My originally-proposed project topic on the future of Catholicism was way too broad. Trying to project the future of a religion “with 1.2 billion members in every corner of the world” (as I stated in my previous blog post) is way too difficult, especially in just 10-20 pages. If I did take a crack at it, I’d need at least a book.

I knew I needed to narrow my topic, but how? One possibility I considered was to examine the practice of Catholicism in an area where it is thriving, such as in Asia and Africa, and compare it to an area where it is declining, such as in the West. However, this topic requires analyzing a host of other factors far beyond merely Catholicism, and the Statistician in me just couldn’t bring himself to risk comparing apples to oranges.

Another option was to focus specifically on the future of the Catholic Church in the United States. As I mentioned previously, the Church here in America is struggling to pass on its faith to the next generation of Catholics. Perhaps my project could focus on what many see as the root of the problem–the crisis in the liturgy. That would have been a very good idea…if I hadn’t already written something very similar back in English 225.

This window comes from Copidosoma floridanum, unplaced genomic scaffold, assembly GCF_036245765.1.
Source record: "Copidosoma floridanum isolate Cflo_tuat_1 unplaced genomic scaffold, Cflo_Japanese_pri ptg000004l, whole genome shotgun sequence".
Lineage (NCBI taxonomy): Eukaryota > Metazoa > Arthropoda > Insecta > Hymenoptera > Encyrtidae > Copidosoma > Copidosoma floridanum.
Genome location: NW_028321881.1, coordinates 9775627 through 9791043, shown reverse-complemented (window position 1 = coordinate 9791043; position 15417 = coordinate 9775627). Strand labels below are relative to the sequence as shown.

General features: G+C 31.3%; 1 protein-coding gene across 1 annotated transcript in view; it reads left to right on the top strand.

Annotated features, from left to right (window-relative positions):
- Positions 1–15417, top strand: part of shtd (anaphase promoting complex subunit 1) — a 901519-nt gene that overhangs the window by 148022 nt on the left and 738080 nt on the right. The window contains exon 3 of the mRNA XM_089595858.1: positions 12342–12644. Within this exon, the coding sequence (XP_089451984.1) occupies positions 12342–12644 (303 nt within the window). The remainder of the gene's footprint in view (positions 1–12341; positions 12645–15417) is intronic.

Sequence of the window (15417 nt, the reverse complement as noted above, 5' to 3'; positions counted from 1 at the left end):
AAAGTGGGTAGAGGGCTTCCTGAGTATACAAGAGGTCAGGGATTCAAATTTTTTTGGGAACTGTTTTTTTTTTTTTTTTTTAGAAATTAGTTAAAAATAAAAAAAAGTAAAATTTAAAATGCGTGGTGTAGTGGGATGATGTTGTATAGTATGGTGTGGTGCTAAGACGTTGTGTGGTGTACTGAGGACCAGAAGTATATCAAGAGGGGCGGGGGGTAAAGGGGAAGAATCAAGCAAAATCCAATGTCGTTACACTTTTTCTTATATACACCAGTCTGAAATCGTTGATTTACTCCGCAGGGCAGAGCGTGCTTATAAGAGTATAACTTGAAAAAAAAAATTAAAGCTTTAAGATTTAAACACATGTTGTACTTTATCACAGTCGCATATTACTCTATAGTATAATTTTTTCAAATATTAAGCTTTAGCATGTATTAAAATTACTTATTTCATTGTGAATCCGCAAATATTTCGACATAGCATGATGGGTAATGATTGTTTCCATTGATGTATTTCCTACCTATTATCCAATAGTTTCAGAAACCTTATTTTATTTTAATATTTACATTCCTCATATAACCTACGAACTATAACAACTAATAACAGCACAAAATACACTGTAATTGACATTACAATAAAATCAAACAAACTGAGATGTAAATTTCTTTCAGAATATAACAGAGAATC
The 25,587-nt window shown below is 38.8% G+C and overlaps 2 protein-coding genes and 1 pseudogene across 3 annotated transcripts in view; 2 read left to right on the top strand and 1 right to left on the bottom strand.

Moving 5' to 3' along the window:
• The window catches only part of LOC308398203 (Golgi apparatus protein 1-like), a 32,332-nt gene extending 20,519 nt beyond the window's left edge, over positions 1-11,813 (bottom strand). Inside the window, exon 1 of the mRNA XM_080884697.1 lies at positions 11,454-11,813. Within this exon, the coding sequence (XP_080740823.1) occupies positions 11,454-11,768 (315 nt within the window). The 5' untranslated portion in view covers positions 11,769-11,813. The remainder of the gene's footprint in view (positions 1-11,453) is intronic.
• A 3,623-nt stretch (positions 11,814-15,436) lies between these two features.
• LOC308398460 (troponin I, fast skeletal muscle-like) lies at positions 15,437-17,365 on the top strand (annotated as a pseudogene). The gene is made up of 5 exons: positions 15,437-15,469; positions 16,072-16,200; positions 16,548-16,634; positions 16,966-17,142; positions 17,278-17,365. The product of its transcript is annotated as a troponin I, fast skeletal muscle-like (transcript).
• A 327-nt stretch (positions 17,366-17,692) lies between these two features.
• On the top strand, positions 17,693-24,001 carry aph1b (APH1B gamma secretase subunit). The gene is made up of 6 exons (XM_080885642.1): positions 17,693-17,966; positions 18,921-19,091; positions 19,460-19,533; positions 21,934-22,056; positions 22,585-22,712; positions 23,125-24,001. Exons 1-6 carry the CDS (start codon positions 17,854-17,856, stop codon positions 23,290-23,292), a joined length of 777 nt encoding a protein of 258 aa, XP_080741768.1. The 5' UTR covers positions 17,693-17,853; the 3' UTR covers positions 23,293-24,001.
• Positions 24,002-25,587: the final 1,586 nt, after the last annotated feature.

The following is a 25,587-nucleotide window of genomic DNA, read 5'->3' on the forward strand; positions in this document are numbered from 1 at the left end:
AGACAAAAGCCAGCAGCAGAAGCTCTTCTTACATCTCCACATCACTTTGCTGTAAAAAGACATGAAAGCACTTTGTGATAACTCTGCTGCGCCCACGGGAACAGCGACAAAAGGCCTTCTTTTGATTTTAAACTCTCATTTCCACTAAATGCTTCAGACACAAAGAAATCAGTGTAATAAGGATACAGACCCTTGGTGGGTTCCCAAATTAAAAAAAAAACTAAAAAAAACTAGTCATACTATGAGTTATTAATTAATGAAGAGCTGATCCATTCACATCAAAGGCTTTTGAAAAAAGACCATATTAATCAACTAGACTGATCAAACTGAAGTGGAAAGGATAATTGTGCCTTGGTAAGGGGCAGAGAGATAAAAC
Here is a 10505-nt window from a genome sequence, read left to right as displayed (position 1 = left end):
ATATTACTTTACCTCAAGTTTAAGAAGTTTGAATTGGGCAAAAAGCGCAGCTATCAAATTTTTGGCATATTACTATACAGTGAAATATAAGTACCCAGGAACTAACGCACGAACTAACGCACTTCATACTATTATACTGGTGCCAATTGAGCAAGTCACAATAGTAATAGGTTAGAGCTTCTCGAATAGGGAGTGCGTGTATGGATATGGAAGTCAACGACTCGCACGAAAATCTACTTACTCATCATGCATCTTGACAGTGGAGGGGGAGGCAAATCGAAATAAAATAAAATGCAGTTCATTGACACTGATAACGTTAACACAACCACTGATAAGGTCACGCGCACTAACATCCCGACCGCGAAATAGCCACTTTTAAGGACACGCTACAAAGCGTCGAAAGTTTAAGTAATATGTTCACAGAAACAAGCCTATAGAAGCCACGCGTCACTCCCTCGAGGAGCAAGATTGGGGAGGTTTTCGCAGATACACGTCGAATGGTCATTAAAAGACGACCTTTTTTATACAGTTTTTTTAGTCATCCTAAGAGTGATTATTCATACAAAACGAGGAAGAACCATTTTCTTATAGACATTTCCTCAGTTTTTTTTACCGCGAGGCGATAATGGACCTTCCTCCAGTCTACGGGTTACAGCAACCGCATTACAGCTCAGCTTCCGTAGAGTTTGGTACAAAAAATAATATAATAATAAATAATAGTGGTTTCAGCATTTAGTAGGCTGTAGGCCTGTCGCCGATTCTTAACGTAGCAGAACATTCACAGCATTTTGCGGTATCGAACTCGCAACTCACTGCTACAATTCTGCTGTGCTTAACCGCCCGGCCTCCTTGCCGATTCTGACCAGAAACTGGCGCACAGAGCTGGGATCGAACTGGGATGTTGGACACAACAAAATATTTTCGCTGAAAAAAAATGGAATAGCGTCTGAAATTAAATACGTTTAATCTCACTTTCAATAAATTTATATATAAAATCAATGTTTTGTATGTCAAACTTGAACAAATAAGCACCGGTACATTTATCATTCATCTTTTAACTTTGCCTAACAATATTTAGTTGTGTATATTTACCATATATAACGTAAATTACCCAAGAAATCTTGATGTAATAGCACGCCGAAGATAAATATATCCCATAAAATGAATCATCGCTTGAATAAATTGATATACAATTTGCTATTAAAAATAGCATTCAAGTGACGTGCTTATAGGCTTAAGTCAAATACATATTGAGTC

Finally, the answer hit me. And how obvious it was! Examine the future of Catholicism in an area I don’t know much about. After all, this is a research paper. And which area? Asia sticks out to me because of a class I took my sophomore year about Christian missionaries in Asia. Since any projection of the future must be strongly rooted in the past and present, the knowledge I learned from this class is an ideal starting point for my research.

So, I will be examining the future of Catholicism in Asia. Funny how the addition of a mere two words can turn an impossibly broad topic into something that is actually doable.

St. Francis Xavier, Missionary to Asia
St. Francis Xavier, Missionary to Asia

Writing is.

Writing is a friend that never bails on you,

a hug of warm air on a summer day,

and a shiny new pair of nude patent heels


Writing is a backstabber,

a dark cloud that looms over your head,

your worn-down soles after walking too long in old tennis shoes


We are undeniably handcuffed to writing,

possessing a key that is far out of sight.